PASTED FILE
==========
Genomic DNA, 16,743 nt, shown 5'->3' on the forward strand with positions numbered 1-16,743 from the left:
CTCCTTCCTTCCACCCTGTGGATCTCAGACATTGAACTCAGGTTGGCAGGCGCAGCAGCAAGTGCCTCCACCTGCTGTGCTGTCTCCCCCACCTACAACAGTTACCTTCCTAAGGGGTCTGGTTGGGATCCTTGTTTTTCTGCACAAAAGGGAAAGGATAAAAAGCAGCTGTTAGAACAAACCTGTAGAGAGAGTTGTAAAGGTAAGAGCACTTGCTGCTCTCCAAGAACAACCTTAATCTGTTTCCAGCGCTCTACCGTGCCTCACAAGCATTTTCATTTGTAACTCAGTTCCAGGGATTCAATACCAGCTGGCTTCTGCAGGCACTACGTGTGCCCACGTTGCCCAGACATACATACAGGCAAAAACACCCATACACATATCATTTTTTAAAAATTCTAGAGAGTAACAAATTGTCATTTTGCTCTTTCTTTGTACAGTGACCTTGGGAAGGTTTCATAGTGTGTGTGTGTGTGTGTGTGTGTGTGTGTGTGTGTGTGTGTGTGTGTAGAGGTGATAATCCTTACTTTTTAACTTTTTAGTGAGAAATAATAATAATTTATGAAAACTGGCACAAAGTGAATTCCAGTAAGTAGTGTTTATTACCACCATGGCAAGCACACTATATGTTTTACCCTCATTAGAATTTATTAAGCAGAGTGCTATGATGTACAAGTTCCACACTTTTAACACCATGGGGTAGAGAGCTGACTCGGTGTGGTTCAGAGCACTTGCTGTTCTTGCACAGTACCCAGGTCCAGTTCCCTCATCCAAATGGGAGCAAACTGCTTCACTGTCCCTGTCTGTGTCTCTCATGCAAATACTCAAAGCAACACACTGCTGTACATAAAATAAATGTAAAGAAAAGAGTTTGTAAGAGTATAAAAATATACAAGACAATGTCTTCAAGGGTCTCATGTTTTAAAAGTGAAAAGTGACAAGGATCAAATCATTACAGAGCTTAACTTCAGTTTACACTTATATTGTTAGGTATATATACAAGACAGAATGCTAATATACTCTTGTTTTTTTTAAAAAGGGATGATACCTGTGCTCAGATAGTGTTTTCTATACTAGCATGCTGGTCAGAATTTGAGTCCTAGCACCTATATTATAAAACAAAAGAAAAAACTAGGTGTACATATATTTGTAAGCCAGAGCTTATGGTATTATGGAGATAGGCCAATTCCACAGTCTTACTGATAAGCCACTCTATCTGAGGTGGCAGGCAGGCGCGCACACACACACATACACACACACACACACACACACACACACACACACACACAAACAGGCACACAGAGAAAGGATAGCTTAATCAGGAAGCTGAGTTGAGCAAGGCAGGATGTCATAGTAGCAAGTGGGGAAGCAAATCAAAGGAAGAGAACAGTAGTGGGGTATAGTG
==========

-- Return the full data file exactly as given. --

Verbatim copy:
Genomic DNA, 16,743 nt, shown 5'->3' on the forward strand with positions numbered 1-16,743 from the left:
CTCCTTCCTTCCACCCTGTGGATCTCAGACATTGAACTCAGGTTGGCAGGCGCAGCAGCAAGTGCCTCCACCTGCTGTGCTGTCTCCCCCACCTACAACAGTTACCTTCCTAAGGGGTCTGGTTGGGATCCTTGTTTTTCTGCACAAAAGGGAAAGGATAAAAAGCAGCTGTTAGAACAAACCTGTAGAGAGAGTTGTAAAGGTAAGAGCACTTGCTGCTCTCCAAGAACAACCTTAATCTGTTTCCAGCGCTCTACCGTGCCTCACAAGCATTTTCATTTGTAACTCAGTTCCAGGGATTCAATACCAGCTGGCTTCTGCAGGCACTACGTGTGCCCACGTTGCCCAGACATACATACAGGCAAAAACACCCATACACATATCATTTTTTAAAAATTCTAGAGAGTAACAAATTGTCATTTTGCTCTTTCTTTGTACAGTGACCTTGGGAAGGTTTCATAGTGTGTGTGTGTGTGTGTGTGTGTGTGTGTGTGTGTGTGTGTGTGTGTAGAGGTGATAATCCTTACTTTTTAACTTTTTAGTGAGAAATAATAATAATTTATGAAAACTGGCACAAAGTGAATTCCAGTAAGTAGTGTTTATTACCACCATGGCAAGCACACTATATGTTTTACCCTCATTAGAATTTATTAAGCAGAGTGCTATGATGTACAAGTTCCACACTTTTAACACCATGGGGTAGAGAGCTGACTCGGTGTGGTTCAGAGCACTTGCTGTTCTTGCACAGTACCCAGGTCCAGTTCCCTCATCCAAATGGGAGCAAACTGCTTCACTGTCCCTGTCTGTGTCTCTCATGCAAATACTCAAAGCAACACACTGCTGTACATAAAATAAATGTAAAGAAAAGAGTTTGTAAGAGTATAAAAATATACAAGACAATGTCTTCAAGGGTCTCATGTTTTAAAAGTGAAAAGTGACAAGGATCAAATCATTACAGAGCTTAACTTCAGTTTACACTTATATTGTTAGGTATATATACAAGACAGAATGCTAATATACTCTTGTTTTTTTTAAAAAGGGATGATACCTGTGCTCAGATAGTGTTTTCTATACTAGCATGCTGGTCAGAATTTGAGTCCTAGCACCTATATTATAAAACAAAAGAAAAAACTAGGTGTACATATATTTGTAAGCCAGAGCTTATGGTATTATGGAGATAGGCCAATTCCACAGTCTTACTGATAAGCCACTCTATCTGAGGTGGCAGGCAGGCGCGCACACACACACATACACACACACACACACACACACACACACACACACACACAAACAGGCACACAGAGAAAGGATAGCTTAATCAGGAAGCTGAGTTGAGCAAGGCAGGATGTCATAGTAGCAAGTGGGGAAGCAAATCAAAGGAAGAGAACAGTAGTGGGGTATAGTG